Suit Claims Cop Beat Man Into Coma In ’91

Officer Contends Fall In Drunken Stupor To Blame

October 13, 1999|By Matt O’Connor, Tribune Staff Writer.

More than eight years ago, Joseph Regalado was partying and drinking outdoors with friends when he got into an argument with his girlfriend.

When police stopped Regalado, who had a warrant outstanding for unpaid traffic tickets, he took off running, and Chicago Police Officer Jose Garcia gave chase.

What took place moments later in a nearby alley changed Regalado’s life forever and is the subject of a civil rights trial that began Tuesday in federal 

In opening statements to jurors, attorney Jon Loevy contended Garcia beat Regalado into a coma, possibly with his nightstick. Loevy and Blake Horwitz represent Regalado in the lawsuit filed in 1996 against Garcia, his partner Manuel Acevedo and the City of Chicago.

One of Garcia’s attorneys, Robert Barber of the city’s Law Department, denied that the officer laid a hand on Regalado other than to handcuff him.
Barber suggested Regalado, 34, sustained his injuries after falling in a drunken stupor.

According to Loevy, the alleged beating left Regalado in a coma for a month. Since then, he has been paralyzed, though he’s conscious and essentially “a prisoner in his own body,” Loevy told jurors.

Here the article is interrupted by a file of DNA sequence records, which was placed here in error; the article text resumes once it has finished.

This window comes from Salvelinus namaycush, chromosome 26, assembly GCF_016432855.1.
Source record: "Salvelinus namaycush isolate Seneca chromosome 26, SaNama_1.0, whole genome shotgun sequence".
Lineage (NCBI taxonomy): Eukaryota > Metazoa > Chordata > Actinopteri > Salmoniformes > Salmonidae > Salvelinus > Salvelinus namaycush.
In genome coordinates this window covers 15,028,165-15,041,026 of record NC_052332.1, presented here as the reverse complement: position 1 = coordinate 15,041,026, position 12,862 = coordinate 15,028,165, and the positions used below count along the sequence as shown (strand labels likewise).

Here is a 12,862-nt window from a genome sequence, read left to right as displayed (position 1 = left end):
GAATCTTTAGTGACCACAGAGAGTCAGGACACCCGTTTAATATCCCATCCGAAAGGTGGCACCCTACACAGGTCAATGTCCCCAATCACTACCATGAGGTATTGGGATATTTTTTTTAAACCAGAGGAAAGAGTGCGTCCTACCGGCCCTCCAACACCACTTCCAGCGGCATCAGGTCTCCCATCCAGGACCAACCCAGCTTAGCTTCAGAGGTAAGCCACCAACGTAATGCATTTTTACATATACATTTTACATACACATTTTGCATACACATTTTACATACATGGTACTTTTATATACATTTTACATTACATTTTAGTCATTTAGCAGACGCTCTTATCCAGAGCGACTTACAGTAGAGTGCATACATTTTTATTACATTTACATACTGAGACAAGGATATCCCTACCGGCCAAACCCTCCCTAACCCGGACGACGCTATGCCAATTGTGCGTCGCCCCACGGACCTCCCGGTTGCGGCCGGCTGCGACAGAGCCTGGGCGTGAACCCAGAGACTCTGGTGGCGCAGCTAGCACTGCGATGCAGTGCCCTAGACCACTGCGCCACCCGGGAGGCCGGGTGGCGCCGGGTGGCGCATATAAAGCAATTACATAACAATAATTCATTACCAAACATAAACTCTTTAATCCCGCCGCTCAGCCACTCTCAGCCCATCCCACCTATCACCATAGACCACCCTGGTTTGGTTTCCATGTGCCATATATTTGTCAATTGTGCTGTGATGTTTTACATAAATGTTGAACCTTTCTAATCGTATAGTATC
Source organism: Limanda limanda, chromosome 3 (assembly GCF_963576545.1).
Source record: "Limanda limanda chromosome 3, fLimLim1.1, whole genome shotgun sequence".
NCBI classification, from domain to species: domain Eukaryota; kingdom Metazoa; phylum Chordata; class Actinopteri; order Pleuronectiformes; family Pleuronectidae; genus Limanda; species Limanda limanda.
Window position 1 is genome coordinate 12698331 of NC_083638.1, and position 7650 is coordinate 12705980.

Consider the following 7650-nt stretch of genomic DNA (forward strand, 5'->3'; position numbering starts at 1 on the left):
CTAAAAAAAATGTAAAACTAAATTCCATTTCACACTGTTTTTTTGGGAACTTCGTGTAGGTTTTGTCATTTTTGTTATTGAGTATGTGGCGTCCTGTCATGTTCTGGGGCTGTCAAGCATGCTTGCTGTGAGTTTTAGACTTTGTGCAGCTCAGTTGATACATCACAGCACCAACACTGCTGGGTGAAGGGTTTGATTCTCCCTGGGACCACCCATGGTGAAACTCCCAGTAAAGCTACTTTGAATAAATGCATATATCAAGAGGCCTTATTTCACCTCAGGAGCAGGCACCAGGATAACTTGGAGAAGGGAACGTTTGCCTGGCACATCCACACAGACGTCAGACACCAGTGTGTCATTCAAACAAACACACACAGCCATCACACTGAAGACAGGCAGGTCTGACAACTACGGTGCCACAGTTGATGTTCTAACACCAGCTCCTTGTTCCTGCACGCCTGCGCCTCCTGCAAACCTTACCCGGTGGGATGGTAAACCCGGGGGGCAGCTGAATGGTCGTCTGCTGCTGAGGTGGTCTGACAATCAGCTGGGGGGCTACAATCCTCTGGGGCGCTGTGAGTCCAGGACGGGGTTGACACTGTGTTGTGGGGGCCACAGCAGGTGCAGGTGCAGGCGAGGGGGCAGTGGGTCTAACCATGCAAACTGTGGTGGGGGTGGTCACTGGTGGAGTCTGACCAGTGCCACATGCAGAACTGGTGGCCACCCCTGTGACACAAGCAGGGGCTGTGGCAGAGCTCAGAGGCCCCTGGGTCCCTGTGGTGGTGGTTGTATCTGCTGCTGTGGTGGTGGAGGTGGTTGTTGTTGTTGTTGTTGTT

He can’t move, eat or talk, though he can blink his eyes, which allows him to respond to simple questions, according to Horwitz.

But he is unable to respond to queries about how he sustained his injuries on the night of June 20, 1991, after attending a party in the 2700 block of South Kedvale Avenue.

Loevy, though, promised that the plaintiffs have a witness who saw Garcia raise an object–perhaps, he suggested, his billy club or flashlight–and swing downward, striking Regalado in the back of the head and neck.

The eyewitness, then a 16-year-old boy who was violating curfew, took off out of concern for his own safety and emerged only in the last year after learning of the civil lawsuit, according to Loevy.

When friends reached the scene, Regalado was out cold and Garcia was standing over him, Loevy said.

The officer tried to revive Regalado by pouring cold water down his pants from a hose, Loevy contended.

The plaintiff’s first witness, Mary Benevides, a friend of the victim, said Regalado’s breathing was “real ugly,” a snorting sound she had never heard before.

She and others begged Garcia and Acevedo to call an ambulance, but the officers insisted he was just drunk and said to take him home, Loevy said.

Friends carried him back to the party, and revelers, thinking he was passed out, wrote with markers on his body and shaved his eyebrows, according to Loevy.

It wasn’t until the next day, some 15 hours after sustaining his injuries, that an ambulance was called after, Benevides said, she saw “a white creamy foam coming out of his mouth.”

Regalado’s lawyers said experts will testify he sustained damage to his brain stem from trauma and requires 24-hours-a-day care.

Court papers indicated Regalado’s family is seeking nearly $45 million in damages.